In what I believe is the first thing that I ever published in the Foundation for Economic Education‘s venerable monthly publication, The Freeman, I argue in this 1989 essay that minimum-wage legislation creates a buyers’ market for low-skilled workers. It does so by causing there to be surpluses of such workers on the labor market. (I did not fall back then, and I do not fall today, for the fanciful tale that employers of low-skilled workers in the United States have monopsony power – or, that these employers have any more monopsony power in the market for low-skilled labor than do, say, sellers of laundry detergent or mid-sized sedans have monopoly power in the market for detergent or automobiles. The monopsony-power allegation simply does not pass the smell test.)
If you were a low-skilled worker, would you prefer to sell your labor services in a buyers’ market for such labor, or in a market that, if not a sellers’ market, is also not a buyers’ market? To ask this question is to answer it.
Here’s a slice from my 1989 essay:
Because there are more people who want jobs at the minimum wage rate than there are jobs to go around, employers have little incentive to treat unskilled workers with respect. If an employer mistreats an unskilled worker, the employer need not be concerned if the worker quits. After all, there are plenty of unemployed unskilled workers who can be hired to fill positions vacated by workers who quit.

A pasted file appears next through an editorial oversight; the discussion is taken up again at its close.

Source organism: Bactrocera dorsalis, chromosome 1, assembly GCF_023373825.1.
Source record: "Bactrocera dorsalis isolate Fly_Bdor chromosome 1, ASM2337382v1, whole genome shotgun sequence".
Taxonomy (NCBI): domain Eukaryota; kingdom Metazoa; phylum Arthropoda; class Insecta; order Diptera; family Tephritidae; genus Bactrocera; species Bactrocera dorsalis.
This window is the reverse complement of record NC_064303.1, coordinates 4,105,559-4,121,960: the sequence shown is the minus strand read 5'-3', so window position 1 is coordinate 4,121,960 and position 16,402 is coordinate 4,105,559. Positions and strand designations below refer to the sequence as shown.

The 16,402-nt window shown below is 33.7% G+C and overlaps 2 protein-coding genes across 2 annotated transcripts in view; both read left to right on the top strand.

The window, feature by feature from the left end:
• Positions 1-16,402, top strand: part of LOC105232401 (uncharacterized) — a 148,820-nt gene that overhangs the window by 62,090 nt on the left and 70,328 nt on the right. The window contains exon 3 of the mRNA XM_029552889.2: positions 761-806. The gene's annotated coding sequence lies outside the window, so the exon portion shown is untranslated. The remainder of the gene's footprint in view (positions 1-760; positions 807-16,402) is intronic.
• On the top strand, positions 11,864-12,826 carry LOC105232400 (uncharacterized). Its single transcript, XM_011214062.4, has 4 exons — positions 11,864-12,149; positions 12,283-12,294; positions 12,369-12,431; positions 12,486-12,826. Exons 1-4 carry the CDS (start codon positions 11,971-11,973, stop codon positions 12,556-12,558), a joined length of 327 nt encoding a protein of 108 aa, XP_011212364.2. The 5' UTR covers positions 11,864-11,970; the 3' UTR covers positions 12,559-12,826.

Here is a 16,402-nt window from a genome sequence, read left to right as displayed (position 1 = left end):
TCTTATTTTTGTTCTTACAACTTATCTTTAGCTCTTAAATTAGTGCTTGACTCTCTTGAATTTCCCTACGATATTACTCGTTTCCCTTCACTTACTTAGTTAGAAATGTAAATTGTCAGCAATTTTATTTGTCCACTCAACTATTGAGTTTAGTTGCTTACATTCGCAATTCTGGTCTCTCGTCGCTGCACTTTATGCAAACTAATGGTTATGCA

In addition, the permanent buyers’ market created by the minimum wage encourages employers to discriminate in their hiring and firing decisions on the basis of sex, race, religion, and so on. Suppose an employer has two minimum-wage jobs available, but there are ten unskilled workers who apply for the jobs. Because the workers are prohibited from competing with each other on the basis of wage rates, other factors must determine which of the workers will be hired. If the employer dislikes blacks, and if there are at least two non-black workers who have applied for employment, no black workers will be hired. With a surplus of unskilled workers, there is no economic incentive to stop this bigoted employer from indulging his prejudices.
Flexible prices and wages are great equalizers of bargaining power. When the price of a good or service is at its market-clearing (“equilibrium”) level, the bargaining power of even the poorest buyer is equal to that of the wealthiest seller, and the bargaining power of even the poorest and most desperate seller is equal to that of the wealthiest and most patient buyer.